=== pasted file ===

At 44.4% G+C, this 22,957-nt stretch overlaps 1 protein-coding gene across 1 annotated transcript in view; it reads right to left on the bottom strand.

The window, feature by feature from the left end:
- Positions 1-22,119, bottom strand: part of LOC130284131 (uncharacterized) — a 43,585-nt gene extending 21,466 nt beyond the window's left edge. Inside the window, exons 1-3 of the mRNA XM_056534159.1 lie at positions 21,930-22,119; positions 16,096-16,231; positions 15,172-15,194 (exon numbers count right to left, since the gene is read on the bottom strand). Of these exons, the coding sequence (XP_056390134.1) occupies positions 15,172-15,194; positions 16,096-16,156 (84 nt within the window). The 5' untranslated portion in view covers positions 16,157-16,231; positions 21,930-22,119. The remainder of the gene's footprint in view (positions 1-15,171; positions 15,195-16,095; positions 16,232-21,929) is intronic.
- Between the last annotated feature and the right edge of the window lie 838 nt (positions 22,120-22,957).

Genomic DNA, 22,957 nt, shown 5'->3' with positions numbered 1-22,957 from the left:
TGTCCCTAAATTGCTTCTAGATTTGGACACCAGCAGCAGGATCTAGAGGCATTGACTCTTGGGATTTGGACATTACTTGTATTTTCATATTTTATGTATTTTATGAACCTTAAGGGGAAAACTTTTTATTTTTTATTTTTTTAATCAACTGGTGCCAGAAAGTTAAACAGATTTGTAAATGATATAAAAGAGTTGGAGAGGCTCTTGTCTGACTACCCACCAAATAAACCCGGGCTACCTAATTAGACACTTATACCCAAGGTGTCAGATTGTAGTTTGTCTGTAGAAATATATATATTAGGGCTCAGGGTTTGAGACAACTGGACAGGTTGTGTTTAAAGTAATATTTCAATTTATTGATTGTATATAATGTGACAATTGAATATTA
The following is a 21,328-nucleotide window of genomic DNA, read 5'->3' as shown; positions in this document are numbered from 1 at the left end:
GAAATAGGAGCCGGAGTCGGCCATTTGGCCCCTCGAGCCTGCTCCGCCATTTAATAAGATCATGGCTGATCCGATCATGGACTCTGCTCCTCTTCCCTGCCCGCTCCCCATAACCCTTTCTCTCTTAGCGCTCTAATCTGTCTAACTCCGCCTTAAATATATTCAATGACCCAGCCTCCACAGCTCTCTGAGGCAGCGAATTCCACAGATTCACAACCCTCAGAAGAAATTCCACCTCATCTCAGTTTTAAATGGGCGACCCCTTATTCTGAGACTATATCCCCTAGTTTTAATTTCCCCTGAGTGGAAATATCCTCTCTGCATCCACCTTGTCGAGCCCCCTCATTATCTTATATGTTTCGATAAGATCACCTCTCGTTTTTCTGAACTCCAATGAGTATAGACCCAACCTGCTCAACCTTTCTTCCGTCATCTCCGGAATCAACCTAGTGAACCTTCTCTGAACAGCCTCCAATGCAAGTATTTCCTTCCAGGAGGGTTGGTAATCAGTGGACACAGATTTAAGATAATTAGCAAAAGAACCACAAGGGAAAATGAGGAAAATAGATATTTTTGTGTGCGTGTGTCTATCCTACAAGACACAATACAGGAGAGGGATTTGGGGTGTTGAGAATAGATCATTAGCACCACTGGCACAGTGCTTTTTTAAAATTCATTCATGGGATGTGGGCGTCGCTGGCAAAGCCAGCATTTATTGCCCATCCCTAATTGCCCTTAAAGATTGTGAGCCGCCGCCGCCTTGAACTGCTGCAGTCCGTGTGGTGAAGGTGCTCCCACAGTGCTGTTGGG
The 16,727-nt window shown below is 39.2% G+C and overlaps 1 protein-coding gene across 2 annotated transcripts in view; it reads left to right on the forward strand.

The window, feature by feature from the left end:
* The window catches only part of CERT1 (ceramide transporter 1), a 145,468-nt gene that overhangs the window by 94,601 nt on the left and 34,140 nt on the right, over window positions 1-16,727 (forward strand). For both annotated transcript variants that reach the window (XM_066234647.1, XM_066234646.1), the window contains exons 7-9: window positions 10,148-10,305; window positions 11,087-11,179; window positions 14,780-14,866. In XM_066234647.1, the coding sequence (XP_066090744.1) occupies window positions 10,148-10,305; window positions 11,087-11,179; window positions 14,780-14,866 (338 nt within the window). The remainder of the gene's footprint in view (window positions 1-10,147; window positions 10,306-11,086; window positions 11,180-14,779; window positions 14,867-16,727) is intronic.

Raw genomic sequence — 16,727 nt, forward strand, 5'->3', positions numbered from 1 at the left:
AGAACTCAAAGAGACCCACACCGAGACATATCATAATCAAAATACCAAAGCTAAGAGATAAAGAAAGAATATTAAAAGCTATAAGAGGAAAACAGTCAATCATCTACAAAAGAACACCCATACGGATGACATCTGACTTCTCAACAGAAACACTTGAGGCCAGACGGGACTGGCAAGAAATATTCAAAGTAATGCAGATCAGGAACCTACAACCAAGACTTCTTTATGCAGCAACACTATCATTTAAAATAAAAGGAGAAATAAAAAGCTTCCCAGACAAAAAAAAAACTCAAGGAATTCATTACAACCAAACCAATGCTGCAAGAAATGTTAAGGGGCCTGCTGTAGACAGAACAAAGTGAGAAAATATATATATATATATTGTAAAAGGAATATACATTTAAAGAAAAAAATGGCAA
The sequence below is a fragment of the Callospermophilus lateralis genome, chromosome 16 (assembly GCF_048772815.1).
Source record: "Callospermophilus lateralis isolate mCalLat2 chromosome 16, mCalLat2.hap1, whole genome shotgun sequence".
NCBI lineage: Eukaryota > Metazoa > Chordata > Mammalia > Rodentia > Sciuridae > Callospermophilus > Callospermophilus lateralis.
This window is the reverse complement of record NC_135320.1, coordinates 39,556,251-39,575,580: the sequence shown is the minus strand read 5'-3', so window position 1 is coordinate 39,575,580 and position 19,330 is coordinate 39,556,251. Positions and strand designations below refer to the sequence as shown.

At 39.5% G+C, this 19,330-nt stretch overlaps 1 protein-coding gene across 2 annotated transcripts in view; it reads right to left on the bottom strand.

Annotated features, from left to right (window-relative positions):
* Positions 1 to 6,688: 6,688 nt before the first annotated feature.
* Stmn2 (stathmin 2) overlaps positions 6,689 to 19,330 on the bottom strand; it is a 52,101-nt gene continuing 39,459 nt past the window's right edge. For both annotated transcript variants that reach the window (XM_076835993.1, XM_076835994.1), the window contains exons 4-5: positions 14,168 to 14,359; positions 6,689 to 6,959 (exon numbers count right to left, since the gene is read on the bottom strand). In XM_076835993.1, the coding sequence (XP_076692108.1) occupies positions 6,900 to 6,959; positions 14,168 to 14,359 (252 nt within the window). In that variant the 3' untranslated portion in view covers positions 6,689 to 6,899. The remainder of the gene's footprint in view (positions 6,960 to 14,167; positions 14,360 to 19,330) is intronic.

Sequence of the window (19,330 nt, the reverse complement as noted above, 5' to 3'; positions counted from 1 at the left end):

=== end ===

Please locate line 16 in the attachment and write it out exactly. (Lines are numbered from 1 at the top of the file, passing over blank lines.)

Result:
NCBI lineage: Eukaryota > Metazoa > Chordata > Mammalia > Rodentia > Sciuridae > Callospermophilus > Callospermophilus lateralis.